"The biggest difference is probably that there is hot food in schools in Sweden. I think that helps a lot. The children can eat pea soup one day, and an African casserole the next as there is a lot of freedom in the public sector. The children get to eat a lot of different foods early on, and learn about spices and different dishes," says Frida.
Good eating habits and thoughts about food is something all families should embrace, according to one of the biggest stars on both the Swedish and Norwegian cooking scenes.
"It's about creating a nice frame around the meal. When we were little, five or six in the evening was a time that often created good food memories of hot food and good conversation. It is the adults' responsibility to engage children and let them be in the kitchen. Talk about the food, how carrots are grown, explain that potatoes come from the field and fish from the sea. Make dinners something fun, something you long for, and laugh together and become involved in. The dinners when I was a kid were exciting," recalls Frida.
From a chef's perspective, Frida believes that there is a greater selection of ingredients in Sweden and that it is easier to find alternative ingredients. But the seafood in Norway is outstanding, she points out.
"But Norwegians have a great deal of curiosity. When I worked with TAK Oslo, I introduced dessert with sweet brown cheese and appetizer with boknafisk (a type of stockfish). Norway has a big culinary map, and Norwegians are curious about their own history and ingredients. It's cool," she says.
Back to the roots
"Access to the ingredients is probably unique to the entire Nordic region," the chef adds. "Denmark, Finland, and Iceland also have a rich menu with good ingredients of the highest quality."
"I'm in favour of a 'back to the roots' approach, but with nice presentation and different flavours. No matter which country in the Nordic region we are talking about, we should have great pride in our food heritage."
"In Norway, stockfish is something that should be used more, it is so exciting and cool to work with this fish, but unfortunately there are not that many restaurants in Norway that use it."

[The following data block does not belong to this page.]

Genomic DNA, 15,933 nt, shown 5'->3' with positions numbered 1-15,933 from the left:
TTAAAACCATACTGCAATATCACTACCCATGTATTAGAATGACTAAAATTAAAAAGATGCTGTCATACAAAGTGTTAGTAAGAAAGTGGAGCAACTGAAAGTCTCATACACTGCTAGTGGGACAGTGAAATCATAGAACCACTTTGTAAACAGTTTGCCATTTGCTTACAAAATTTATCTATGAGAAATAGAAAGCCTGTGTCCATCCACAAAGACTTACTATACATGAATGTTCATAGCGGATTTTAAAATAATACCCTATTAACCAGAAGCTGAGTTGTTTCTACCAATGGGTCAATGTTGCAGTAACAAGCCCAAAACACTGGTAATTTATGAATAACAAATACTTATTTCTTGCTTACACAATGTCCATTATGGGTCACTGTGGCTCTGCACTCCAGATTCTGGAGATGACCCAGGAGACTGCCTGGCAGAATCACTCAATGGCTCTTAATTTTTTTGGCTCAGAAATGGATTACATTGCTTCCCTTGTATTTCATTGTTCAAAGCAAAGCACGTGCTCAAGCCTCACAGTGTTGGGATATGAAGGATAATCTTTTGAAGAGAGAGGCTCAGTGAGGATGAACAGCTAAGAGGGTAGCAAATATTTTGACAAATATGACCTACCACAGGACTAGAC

"I mean, you can find stockfish from Lofoten on the menu in Croatia, but not at a restaurant in Drøbak," says Frida with a smile.
"I'm actually working on a TV project with Arne Hjeltnes (a Norwegian chef and TV personality), and he said this about stockfish: "It takes a damn Swede in Norway to do this."
She laughs: "It's about not being able to see what's right in front of you."
We will be visiting TAK Stockholm next to see the place the young chef agreed to run -performance anxiety or not. It abounds with creativity, a commercial eye and an à la carte menu that makes 400 guests eager to return.
And, not least, it is home to one of the capital's coolest rooftop terraces. But first we need to take a break. A cheerful baby has just woken up and is sitting on Frida's lap.
"Where were we?" asks Frida.
Fear of missing out
Although her days are different as a mother of a young child, Frida works a little from time totime. Right now, she is solely working on developing projects, and not on day-to-day operations. She has a full focus on family life.
"Personally, I have FOMO and that's also kind of my driving force. I've always worked a lot, even on weekends. It's part of my identity, and it makes me feel independent."
But now it's her baby Iris who decides, and she's the first priority. The fear of missing out is diminishing. The interview must therefore end somewhat abruptly, but with laughter and a big smile towards the little one.
"This is the first time I have to deal with my day a little bit as it comes. For the first time in my life!"
Frida Ronge's restaurants
TAK Stockholm Address: Brunkebergstorg 2-4 Restaurants with Swedish-Japanese menus, sake, extensive wine lists, and a rooftop bar. Chambre séparée and various events. You will find the concepts TAK (modern gastronomy), Izakaya, IMA (cocktail bar), and UNN (where the chef serves an omakase menu).
TAK Oslo Address: Sommerrogata 1 The restaurant is located at the top of the hotel Sommerro in Frogner and is a Nordic-Japanese restaurant. On the floor above TAK Oslo lies Izakaya (casual street food and cocktail bar).
VRÅ Address: Drottningtorget 10 Restaurant VRÅ is located at Clarion Hotel® Post in Gothenburg. The focus is on sustainability, inspiration from Japan, and ingredients from Sweden's west coast. Gothenburg's largest sake bar.